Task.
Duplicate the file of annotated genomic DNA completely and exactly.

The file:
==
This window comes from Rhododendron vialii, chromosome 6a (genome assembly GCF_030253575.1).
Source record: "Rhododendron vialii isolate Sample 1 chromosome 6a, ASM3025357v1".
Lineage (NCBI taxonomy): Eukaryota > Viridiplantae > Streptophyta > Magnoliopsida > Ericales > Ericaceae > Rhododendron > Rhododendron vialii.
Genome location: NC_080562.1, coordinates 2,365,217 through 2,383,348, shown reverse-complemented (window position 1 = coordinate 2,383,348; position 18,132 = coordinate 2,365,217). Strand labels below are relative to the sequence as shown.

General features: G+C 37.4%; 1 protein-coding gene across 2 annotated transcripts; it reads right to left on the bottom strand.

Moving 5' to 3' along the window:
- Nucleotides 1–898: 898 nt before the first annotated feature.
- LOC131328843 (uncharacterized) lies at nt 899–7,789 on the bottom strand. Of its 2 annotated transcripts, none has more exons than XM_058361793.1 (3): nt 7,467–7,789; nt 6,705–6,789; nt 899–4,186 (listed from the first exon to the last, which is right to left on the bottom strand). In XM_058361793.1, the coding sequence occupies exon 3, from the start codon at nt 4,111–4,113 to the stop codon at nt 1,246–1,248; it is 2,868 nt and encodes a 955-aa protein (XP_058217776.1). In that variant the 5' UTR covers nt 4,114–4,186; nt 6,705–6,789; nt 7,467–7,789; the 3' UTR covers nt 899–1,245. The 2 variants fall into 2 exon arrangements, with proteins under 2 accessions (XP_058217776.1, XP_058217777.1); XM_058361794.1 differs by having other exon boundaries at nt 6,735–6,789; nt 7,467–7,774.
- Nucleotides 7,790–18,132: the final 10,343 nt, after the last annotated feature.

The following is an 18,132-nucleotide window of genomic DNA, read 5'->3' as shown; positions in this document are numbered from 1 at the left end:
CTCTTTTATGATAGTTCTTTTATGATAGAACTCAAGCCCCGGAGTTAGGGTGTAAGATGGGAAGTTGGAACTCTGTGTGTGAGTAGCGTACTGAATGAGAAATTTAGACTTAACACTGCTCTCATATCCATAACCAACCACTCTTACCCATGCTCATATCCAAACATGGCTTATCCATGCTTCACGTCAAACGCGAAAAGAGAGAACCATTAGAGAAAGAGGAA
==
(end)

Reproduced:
This window comes from Rhododendron vialii, chromosome 6a (genome assembly GCF_030253575.1).
Source record: "Rhododendron vialii isolate Sample 1 chromosome 6a, ASM3025357v1".
Lineage (NCBI taxonomy): Eukaryota > Viridiplantae > Streptophyta > Magnoliopsida > Ericales > Ericaceae > Rhododendron > Rhododendron vialii.
Genome location: NC_080562.1, coordinates 2,365,217 through 2,383,348, shown reverse-complemented (window position 1 = coordinate 2,383,348; position 18,132 = coordinate 2,365,217). Strand labels below are relative to the sequence as shown.

General features: G+C 37.4%; 1 protein-coding gene across 2 annotated transcripts; it reads right to left on the bottom strand.

Moving 5' to 3' along the window:
- Nucleotides 1–898: 898 nt before the first annotated feature.
- LOC131328843 (uncharacterized) lies at nt 899–7,789 on the bottom strand. Of its 2 annotated transcripts, none has more exons than XM_058361793.1 (3): nt 7,467–7,789; nt 6,705–6,789; nt 899–4,186 (listed from the first exon to the last, which is right to left on the bottom strand). In XM_058361793.1, the coding sequence occupies exon 3, from the start codon at nt 4,111–4,113 to the stop codon at nt 1,246–1,248; it is 2,868 nt and encodes a 955-aa protein (XP_058217776.1). In that variant the 5' UTR covers nt 4,114–4,186; nt 6,705–6,789; nt 7,467–7,789; the 3' UTR covers nt 899–1,245. The 2 variants fall into 2 exon arrangements, with proteins under 2 accessions (XP_058217776.1, XP_058217777.1); XM_058361794.1 differs by having other exon boundaries at nt 6,735–6,789; nt 7,467–7,774.
- Nucleotides 7,790–18,132: the final 10,343 nt, after the last annotated feature.

The following is an 18,132-nucleotide window of genomic DNA, read 5'->3' as shown; positions in this document are numbered from 1 at the left end:
CTCTTTTATGATAGTTCTTTTATGATAGAACTCAAGCCCCGGAGTTAGGGTGTAAGATGGGAAGTTGGAACTCTGTGTGTGAGTAGCGTACTGAATGAGAAATTTAGACTTAACACTGCTCTCATATCCATAACCAACCACTCTTACCCATGCTCATATCCAAACATGGCTTATCCATGCTTCACGTCAAACGCGAAAAGAGAGAACCATTAGAGAAAGAGGAA